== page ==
It’s not just substances that can cause addictive behaviour. Gambling is one activity that can become an addiction by essentially the same mechanism as drugs such as cocaine, and the problem is virtually identical for the purposes of gambling counselling. Like people addicted to drugs, those suffering from a gambling addiction have built up a connection between reward and a potentially damaging habit, and this has to be tackled through counselling. Gambling addicts can place themselves in financial turmoil, neglect their work and ignore their families because of their issues. Finding out about the difference between ordinary gambling and problem gambling helps you determine if you or your loved one could benefit from therapy at our luton counselling rooms..
What’s the Difference Between Gambling, Addiction and Problem Gambling?
Most people can gamble in moderation without any negative consequences. A casual gambler can set spending limits, and primarily partakes in the activity for fun. If you or your loved one is gambling frequently, to the point where it is starting to have an impact on your day to day life, it can be thought of as problem gambling. If the individual doesn’t stop, their gambling may become compulsive. In full-blown gambling addiction, betting is the only thing the individual thinks about, and he or she cannot stop despite the mounting negative consequences. When somebody is addicted to gambling, the compulsion continues regardless of whether it’s going badly or well, and they will find it virtually impossible to stick to spending limits.
Why is Gambling Addictive?
The brain’s reward network is the primary means through which something becomes addictive. Drugs create an artificial surge of dopamine, the main neurotransmitter responsible for euphoric, rewarding feelings. This is supposed to be a reward for performing activities like eating or having sex, which are integral to human existence. Gambling and drugs of addiction short out this circuit by creating an association between the activity and a dopamine surge. This relationship can become so intense that ordinary activities such as eating no longer produce the same reward, and gambling is their only method of achieving it. Breaking down this association is the primary goal of psychotherapy.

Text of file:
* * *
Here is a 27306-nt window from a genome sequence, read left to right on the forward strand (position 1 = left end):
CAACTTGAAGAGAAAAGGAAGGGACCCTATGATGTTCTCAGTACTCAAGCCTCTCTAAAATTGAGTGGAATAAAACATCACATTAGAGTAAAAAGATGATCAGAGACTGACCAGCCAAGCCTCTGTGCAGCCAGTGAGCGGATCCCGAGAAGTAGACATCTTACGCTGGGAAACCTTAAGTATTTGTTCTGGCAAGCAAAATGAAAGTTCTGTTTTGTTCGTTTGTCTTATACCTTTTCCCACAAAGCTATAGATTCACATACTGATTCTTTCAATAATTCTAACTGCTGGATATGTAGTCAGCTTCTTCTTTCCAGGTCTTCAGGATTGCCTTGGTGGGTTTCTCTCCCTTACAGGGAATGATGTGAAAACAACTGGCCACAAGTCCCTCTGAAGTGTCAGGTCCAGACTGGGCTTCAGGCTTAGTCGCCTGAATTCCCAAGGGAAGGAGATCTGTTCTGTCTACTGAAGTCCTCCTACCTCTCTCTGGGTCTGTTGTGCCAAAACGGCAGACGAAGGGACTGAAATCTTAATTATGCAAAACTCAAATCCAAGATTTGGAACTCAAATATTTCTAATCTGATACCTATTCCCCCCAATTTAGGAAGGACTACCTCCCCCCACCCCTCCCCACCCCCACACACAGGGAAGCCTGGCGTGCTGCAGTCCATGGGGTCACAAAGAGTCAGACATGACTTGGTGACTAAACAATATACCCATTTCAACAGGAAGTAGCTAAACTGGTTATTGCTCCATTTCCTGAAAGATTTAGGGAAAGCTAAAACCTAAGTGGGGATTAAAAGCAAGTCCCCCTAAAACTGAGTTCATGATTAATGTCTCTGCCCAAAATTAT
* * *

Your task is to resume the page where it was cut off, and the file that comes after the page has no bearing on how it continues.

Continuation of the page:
What are the Signs of Gambling Addiction?
Generally, the most important marker for gambling addiction is an inability to stop in spite of negative consequences. Gambling when you can’t afford to, hiding your gambling and being unable to stop once you’ve started are important signs of addiction. Your family might have expressed concerns about your gambling in the past, but you ignored them and claimed that you didn’t have a problem. If you think you may be gambling compulsively, finding counselling or other psychological support is essential.
How is Gambling Addiction Treated?
The main form of treatment offered for gambling addiction is psychotherapy. Cognitive behavioural therapy is particularly effective, because it addresses both the internal thought processes and the external behaviours which contribute to the issue. Clients are taught new ways of thinking and behaving to remove the association between gambling and reward. The therapy empowers the individual to institute positive changes in their own life. Group counselling sessions can also be used in cases of gambling addiction, and these can use various approaches, such as the 12 step model of treatment.
If you’re concerned that you or your loved one is gambling compulsively and it’s causing a problem in your day to day life, you should seek psychological support. Addiction is a difficult problem to overcome, and talking to a qualified therapist can help individuals tackle their issues more effectively. If you’re having trouble with gambling addiction, don’t hesitate to get in touch! Visit us in person at our Luton offices or contact us by phone today!
For more information about our costs for gambling counselling services please see the about us page.